But facts are facts. The days, in all likelihood, will only grow cloudier, and Santa Claus won't walk through her bedroom door and pull up the blinds. So she pops another one of the Great Classics--she's already got more than 100 recorded books under her belt--into her player and listens away the rest of the day, knowing that her mind is her treasure and that blind men like Ray Charles, the one she loves most, have seen something beyond and dragged the whole world there with them. Reminding herself of the dream she had years ago, before the eclipse even began, in which a little girl, one who looked like her but wasn't quite her, came up to her, touched her eyes and said, "I'm sorry ... but you have a path to take."
There's one place where she can see. One place where Rebecca knows every stairway and doorway so well, it's as if she weren't blind. Where she has freedom to wander, and family at every turn: Dad in the seats beyond third base kibitzing with fans, Mom in the office lending a hand, half brother Night Train on the ball field supervising between-innings mayhem, and dozens of employees doubling as her uncles and aunts.
When school's out and the RiverDogs are at home, she works a few games each week and then just roams the park during a few more. She mans the guest-services booth near the entrance. She sells programs. She keeps the little kids smiling while they wait in line for the jump castle. She escorts Charlie the RiverDog, who can barely see through his costume's headpiece--the blind leading the blind. She dresses up as characters on Geek Night and '80s Night. She does radio ads for the team and occasional player introductions on the P.A. mike. She plays Twister with eight-year-old fans but gives them fair warning: "I'm gonna beat your booty!" She's all empathy and charisma while handling callers on the office phone, until one fan too many on a rainy night demands to know when the downpour will stop and the ball game begin. "What am I?" she blurts. "A psychic or somethin'?"
She loves the smells. She loves being the last human being who still yells, "Charge!" when she hears the tape-recorded bugle. She loves the aura around the game she can barely see. "My real job," she confides, "is to keep everyone at the ballpark happy. To keep everyone alive. Especially when my dad's not here. He tells me I'm his secret eyes when he's gone. I let him know when something's not right."
Sometimes she sits alone in the stands when the ballpark's empty, tilts her head so the edges of her retinas, where not all the photoreceptor cells are dead, take in that beautiful sweep of fuzzy green. "I can feel it when I stare at a baseball field," she says. "I've got stuff to do, something big to help people, something that has to do with a baseball field. The world is stupid, so stupid--it fights and kills over land. I look at a baseball field, and I see this piece of land that's everybody's land. And every field I see has a piece of my family in it. I know this sounds corny, but I see my grandfather out there walking on the grass on his peg leg. I see this place where you can run and be a child somewhere besides your own home. And who made this place that way? My dad! I love him for that.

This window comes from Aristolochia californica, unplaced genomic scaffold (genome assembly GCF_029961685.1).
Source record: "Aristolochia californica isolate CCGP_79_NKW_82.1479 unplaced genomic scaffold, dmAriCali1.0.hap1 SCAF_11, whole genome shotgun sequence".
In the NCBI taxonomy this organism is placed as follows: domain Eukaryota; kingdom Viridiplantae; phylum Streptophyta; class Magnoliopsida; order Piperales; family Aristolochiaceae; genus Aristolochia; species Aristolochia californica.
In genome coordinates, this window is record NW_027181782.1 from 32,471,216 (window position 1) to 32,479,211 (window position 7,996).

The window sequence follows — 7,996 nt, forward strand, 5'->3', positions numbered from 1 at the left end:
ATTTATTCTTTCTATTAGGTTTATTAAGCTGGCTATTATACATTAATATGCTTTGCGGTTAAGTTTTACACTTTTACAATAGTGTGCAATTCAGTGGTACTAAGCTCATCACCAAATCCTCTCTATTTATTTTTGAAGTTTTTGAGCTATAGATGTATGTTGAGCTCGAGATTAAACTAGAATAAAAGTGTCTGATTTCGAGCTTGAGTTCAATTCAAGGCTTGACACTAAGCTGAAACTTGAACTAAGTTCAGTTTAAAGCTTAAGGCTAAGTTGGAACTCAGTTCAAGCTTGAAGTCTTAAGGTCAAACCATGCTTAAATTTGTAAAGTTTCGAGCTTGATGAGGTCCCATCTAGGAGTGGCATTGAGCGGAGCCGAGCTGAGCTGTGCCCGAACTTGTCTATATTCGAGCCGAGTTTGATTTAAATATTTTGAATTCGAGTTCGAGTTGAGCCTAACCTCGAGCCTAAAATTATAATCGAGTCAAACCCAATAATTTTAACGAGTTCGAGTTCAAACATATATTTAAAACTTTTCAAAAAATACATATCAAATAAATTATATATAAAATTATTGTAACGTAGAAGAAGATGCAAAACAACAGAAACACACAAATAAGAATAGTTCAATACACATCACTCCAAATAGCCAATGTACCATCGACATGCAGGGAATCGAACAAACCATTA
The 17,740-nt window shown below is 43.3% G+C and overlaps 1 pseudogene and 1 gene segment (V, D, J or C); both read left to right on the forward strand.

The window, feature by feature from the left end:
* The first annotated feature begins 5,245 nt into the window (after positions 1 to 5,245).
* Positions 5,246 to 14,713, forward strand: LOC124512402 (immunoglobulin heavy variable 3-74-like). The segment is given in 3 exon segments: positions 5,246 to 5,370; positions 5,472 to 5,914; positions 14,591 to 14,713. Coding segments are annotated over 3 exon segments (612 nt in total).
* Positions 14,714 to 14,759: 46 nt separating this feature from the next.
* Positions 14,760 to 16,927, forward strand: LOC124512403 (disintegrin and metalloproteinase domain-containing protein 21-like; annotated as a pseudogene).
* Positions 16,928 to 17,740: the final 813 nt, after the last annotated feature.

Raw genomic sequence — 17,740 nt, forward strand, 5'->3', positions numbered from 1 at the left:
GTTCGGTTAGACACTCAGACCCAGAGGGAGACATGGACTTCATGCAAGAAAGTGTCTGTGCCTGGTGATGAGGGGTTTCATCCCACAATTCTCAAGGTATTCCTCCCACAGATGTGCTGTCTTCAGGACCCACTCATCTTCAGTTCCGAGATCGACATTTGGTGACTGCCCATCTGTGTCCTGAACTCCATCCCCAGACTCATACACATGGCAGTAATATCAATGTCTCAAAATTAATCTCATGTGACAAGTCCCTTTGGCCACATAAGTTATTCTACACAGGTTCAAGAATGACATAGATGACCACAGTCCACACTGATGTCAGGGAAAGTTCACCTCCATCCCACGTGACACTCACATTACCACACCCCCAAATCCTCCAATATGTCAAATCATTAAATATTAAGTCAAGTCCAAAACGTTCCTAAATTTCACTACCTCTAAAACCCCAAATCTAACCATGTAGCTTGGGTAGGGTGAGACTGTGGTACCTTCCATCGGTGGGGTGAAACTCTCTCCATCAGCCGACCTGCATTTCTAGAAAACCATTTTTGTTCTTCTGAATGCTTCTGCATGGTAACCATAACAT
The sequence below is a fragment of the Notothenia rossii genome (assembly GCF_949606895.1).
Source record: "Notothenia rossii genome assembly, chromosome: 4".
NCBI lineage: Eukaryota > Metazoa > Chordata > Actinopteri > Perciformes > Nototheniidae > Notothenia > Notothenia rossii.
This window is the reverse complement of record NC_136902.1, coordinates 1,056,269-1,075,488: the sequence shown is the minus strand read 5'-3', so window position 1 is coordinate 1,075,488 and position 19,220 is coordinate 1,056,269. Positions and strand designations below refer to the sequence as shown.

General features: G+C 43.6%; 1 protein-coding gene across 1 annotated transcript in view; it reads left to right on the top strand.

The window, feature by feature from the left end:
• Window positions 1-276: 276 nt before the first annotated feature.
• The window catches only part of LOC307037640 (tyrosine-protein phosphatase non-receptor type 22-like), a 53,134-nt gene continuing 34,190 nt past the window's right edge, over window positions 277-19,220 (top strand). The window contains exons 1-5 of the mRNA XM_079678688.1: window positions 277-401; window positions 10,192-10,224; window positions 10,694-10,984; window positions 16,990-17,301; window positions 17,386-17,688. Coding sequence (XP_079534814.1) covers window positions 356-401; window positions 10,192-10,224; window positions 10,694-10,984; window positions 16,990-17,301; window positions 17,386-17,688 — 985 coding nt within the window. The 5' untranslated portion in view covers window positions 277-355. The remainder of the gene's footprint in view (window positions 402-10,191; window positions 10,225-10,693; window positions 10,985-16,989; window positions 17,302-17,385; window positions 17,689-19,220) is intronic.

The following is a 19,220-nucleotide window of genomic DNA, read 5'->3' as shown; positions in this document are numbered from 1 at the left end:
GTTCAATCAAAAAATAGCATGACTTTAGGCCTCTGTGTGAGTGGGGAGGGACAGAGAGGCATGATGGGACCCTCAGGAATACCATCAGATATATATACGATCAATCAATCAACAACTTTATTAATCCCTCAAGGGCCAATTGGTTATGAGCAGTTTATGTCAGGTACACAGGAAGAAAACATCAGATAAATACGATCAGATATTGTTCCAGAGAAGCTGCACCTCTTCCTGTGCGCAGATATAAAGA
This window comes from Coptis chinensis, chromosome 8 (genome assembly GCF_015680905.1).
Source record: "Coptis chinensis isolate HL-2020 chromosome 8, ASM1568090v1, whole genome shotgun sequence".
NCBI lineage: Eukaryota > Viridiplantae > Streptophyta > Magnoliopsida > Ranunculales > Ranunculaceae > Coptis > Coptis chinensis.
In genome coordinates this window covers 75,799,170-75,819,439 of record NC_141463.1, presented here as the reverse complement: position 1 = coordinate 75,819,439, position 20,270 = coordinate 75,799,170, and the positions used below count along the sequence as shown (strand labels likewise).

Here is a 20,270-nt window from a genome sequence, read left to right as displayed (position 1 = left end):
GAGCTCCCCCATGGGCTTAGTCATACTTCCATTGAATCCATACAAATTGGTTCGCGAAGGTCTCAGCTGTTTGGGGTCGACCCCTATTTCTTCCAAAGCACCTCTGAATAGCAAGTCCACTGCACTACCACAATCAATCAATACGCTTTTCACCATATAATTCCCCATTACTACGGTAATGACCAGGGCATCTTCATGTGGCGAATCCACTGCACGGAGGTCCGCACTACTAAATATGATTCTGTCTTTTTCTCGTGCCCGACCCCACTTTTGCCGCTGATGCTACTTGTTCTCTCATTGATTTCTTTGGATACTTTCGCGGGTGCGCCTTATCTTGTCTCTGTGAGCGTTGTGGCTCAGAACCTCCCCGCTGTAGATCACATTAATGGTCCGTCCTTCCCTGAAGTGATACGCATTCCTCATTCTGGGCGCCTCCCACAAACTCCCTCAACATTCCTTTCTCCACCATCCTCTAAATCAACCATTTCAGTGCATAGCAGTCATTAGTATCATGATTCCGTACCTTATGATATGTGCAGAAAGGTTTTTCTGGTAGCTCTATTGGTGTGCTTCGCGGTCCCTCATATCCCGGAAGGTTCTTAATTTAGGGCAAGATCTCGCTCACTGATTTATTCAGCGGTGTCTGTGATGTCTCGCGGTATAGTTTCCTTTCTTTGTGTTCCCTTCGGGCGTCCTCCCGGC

"I like to think about what I'll do if I run a team some day. I want to come up with crazy ideas, because ideas are great. If you can make 'em, wonderful. If you can't, I'm sorry for you. People are too serious. People need to loosen up. Like I've got this one idea where you put Slip 'n' Slides all along the sidelines of the field, and you soap 'em up and let kids slide and sit in the sun while the ball game's going on right beside them, and I know you'd probably have to put a net up to protect them, and I know the idea needs a little work, but...."
The closest she's come to that, her hands-down favorite ballpark moment each season, is Big Splash Day, when she puts on her bathing suit and climbs onto a platform over a water tank, baiting bystanders to ante up a buck to hurl three balls at the bull's-eye and dunk her.
Mike watches her from a distance. He's sure it could be like this at big league ballparks, no matter what the stuffed shirts say. No matter that he's taken two more cracks at it, with the Florida Marlins and the Detroit Tigers, neither job lasting long because divine lunacy can't last in a bureaucracy, because of the usual turf battles, and because he insisted on commuting from Charleston to be here for moments like this.
"Ahhh, you throw like a girl!" she taunts a fan. Mike grins. Swear to God, he's never seen her so alive.